3
\$\begingroup\$

So I'm using MAX98357A, which is a filterless class D audio amplifier. I'm running it using Vcc = 5 V. Looking at the page 28 of the datasheet, I see the folliwing formula for output voltage:
Output (dBV) = input (dBFS) + 2.1 dB + Gain (dB), where 0 dBFS is referenced to 0 dBV.

My Gain variable is set to 12 dB. If I set the volume of the input audio to maximum, I'd get signal with following output voltage:
Output (dbV) = 2.1 dB + 0 dBFS + 12 dB = 14.1 dBV.
Converting this to linear units, gives me 5.06 V.

Now, I could be suffering from critical datasheet reading failure, but I couldn't find anywhere the actual limits for the output voltage compared to input voltage.

Therefore, I'd like to see somehow if my output is actually clipping or not.

Unfortunately, I'm not sure how to do this, since the amplifier relies on speakers mechanical inertia to act as a low-pass filer.

\$\endgroup\$
  • 4
    \$\begingroup\$ Output a sine, record it, FFT it \$\endgroup\$ – PlasmaHH Apr 5 '18 at 13:57
  • 1
    \$\begingroup\$ @PlasmaHH Why don't you post that as an answer? I personally, would like to avoid that option, since I don't have a scope that's easily remotely controllable at the moment (will come later perhaps), but it could definitely help others. \$\endgroup\$ – AndrejaKo Apr 5 '18 at 14:15
  • \$\begingroup\$ I don't mean with a scope, I mean with a microphone \$\endgroup\$ – PlasmaHH Apr 5 '18 at 14:18
  • 1
    \$\begingroup\$ @PlasmaHH That's a reason more to provide answer! In any case, this also introduces extra variables, such as was microphone saturated and is the source of unwanted spectral features, or are they really there in the signal. Still, microphone doesn't seem as a bad idea, since they're commonly available. \$\endgroup\$ – AndrejaKo Apr 5 '18 at 14:36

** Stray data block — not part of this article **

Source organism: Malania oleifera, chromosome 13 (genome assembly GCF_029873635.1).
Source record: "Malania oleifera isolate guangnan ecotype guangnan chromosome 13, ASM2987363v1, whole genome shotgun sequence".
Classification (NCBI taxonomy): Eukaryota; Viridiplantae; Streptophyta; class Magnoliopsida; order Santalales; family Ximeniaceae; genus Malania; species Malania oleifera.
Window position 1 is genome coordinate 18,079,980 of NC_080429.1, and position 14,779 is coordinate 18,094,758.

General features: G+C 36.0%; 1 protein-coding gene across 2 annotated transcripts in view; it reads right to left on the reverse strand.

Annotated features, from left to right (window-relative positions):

6
\$\begingroup\$

In the end, what you want to know is if the movement of the loudspeakers membrane is according to the voltage waveform you put into your amplifier.

While you surely could do that with a mirror, a laser and some detector, the intended product of the membranes movement is of good use here too: The sound.

Since your goal isn't to verify a flat bode plot or anything, and you just want to see if there is any clipping or other distortion, all you need to do is basically some THD measurement.

Start with a low amplitude 1kHz waveform, record it with a somewhat nice microphone and audio equipment (no need to be too fancy) and put it into whatever software you like to observe the FFT. The harmonics you see there should be your baseline in THD (if your software is fancy enough it will take the harmonics and calculate a single THD figure for you).

If you want you can do the same for a well known good pure 1kHz audio source as a baseline so you know how good or bad your amplifier is already at small amplitudes.

Now increase the amplitude until you see the ratio between the frequency of interest and the harmonics getting worse, i.e. harmonics start to get higher. This is the point where you start getting distortion which is a bit before what people would call is clipping.

\$\endgroup\$
  • \$\begingroup\$ Check out a website klippel.de for some possibly useful information on testing audio systems. \$\endgroup\$ – My Other Head Apr 17 '18 at 19:27
2
\$\begingroup\$

You could just tee-off from the speaker connections through a low pass filter of 30 kHz (probably a 2nd order filter will do) and view the waveform on your oscilloscope.

\$\endgroup\$

Your Answer

By clicking “Post Your Answer”, you agree to our terms of service, privacy policy and cookie policy

Not the answer you're looking for? Browse other questions tagged or ask your own question.